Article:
APPLETON, Wis. – Seizing the mantle of the presumptive Republican nominee, Mitt Romney on Friday sought to frame the general election contest as a battle to restore America’s promise and said the sputtering economy is the legacy of “Barack Obama’s Government-Centered Society.”

(Steven Senne/AP)

In a formal speech here, the former Massachusetts governor delivered a passionate defense of America’s free enterprise system, which he said had been under attack by an administration that considered businesses as “the villain and not the solution.”

“In Barack Obama’s Government-Centered Society, the government must do more because the economy is doomed to do less,” Romney said. “When you attack business and vilify success, you will have less business and less success.”

Romney, stopping short of labeling Obama’s policies socialism, said: “President Obama is transforming America into something very different than the land of the free and the land of opportunity. And we know where that transformation leads. There are other nations that have chosen that path and it leads to chronic high unemployment, crushing debt and stagnant wages. Sound familiar?”

Romney’s 24-minute address here at Lawrence University amounted to a new version of his stump speech, which he and his aides reworked from the ground up. Romney sought to place his economic prescriptions of looser regulations and lower taxes under the broader banner of American freedom and renewal.

“I’m not naïve enough to believe that free enterprise is the solution to all of our problems,” he said, “but nor am I naïve enough to doubt that it is one of the greatest forces of good this world has ever known.”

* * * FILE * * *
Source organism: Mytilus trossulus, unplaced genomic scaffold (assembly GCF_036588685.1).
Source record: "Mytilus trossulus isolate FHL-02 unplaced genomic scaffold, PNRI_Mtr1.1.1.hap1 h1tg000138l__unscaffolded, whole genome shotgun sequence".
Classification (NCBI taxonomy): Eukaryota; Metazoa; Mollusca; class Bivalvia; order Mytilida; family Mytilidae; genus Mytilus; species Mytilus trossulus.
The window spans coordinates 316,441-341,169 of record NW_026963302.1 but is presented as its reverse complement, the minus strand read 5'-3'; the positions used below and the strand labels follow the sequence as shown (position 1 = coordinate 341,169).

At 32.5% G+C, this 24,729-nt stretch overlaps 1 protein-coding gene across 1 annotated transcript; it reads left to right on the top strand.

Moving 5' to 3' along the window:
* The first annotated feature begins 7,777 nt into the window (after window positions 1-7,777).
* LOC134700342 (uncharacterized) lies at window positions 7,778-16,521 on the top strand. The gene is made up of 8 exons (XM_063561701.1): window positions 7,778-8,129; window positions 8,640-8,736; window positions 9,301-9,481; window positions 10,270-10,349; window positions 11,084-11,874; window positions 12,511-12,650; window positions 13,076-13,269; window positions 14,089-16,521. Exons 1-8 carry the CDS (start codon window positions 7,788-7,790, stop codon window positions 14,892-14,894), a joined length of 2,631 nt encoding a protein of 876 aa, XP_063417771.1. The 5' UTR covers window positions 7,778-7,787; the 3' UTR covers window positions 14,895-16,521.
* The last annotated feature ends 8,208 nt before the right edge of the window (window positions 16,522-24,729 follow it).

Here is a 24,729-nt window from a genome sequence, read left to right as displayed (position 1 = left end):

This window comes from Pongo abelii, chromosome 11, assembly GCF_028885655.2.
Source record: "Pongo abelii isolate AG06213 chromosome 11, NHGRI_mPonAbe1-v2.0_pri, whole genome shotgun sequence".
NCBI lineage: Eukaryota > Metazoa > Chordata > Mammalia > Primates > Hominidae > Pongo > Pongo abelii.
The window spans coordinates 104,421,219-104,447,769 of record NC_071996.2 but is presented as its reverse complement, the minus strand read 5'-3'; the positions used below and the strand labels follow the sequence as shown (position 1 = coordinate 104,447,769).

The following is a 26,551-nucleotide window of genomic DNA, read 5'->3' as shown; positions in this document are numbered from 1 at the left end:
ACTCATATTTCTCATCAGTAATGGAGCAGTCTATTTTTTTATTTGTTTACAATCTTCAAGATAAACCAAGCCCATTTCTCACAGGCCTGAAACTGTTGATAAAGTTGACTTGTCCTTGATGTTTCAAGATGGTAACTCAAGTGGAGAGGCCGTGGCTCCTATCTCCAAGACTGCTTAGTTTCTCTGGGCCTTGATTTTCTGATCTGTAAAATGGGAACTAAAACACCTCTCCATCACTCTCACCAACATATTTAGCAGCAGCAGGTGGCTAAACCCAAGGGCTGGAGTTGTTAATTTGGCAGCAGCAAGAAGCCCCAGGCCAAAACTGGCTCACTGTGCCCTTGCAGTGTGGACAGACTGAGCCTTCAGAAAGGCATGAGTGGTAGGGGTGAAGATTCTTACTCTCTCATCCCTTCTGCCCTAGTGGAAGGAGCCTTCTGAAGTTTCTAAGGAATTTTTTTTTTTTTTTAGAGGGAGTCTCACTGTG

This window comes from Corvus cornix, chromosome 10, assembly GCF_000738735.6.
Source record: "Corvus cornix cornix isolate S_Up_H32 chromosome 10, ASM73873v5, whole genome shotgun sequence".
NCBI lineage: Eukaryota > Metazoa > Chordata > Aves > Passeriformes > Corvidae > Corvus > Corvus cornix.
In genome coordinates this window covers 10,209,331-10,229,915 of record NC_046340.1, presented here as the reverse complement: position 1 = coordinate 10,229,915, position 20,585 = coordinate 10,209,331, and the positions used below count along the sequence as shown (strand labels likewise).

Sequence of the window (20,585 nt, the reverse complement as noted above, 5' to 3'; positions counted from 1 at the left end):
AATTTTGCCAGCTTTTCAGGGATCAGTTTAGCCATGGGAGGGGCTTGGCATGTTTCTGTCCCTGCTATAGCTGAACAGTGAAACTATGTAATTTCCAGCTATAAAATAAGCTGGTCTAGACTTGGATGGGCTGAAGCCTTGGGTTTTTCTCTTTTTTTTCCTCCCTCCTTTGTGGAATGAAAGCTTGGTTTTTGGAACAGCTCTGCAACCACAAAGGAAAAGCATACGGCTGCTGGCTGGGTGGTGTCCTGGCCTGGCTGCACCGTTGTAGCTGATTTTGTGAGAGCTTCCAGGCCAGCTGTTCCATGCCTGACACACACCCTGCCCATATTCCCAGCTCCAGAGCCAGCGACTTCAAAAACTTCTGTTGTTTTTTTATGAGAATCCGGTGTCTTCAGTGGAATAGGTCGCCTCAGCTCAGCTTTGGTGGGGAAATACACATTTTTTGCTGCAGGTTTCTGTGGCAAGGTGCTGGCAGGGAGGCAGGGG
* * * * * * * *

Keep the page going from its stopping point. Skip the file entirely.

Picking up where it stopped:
Romney was introduced here by House Budget Committee Chairman Paul Ryan (R-Wis.), the latest in a string of prominent Republican leaders to endorse him in recent days.

More than at any other moment in the campaign, Romney took on the air of the nominee. Romney, who often stumbles as he reads from teleprompters, delivered this speech crisply and with unusual passion. He wore a suit and stood before eight cedar-framed American and Wisconsin state flags.

And he had a larger-than-usual Secret Service detail. For the first time at a Romney event, guests had to walk through metal detectors to enter the auditorium.

Romney made no mention of his Republican opponents and, with one exception, spoke not of next Tuesday’s Wisconsin primary but of the November general election.

“This campaign will produce a deafening cacophony of charges and counter charges and by Nov. 6, most Americans will probably be afraid to turn on their T.V.,” he said. “So now, in this quiet before the storm, let’s start with some basic facts about which there can be no debate.”

Romney sharply condemned Obama’s record, saying, “All in all, President Obama prolonged the recession and slowed the recovery. President Obama’s economic strategy is a bust. These troubling facts are President’s Obama’s legacy and now our shared history.”

But he also tried to sound notes of optimism, seeming to offer his supporters the same kind of hope for change in Washington that Obama offered his followers in 2008.

“There was a time – not so long ago – when each of us could walk a little taller and stand a little straighter because we had a gift that no one else in the world shared. We were Americans,” Romney said. “ That meant something different to each of us but it meant something special to all of us. We knew it without question. And so did the world. Those days are coming back. That’s our destiny. Join me.”

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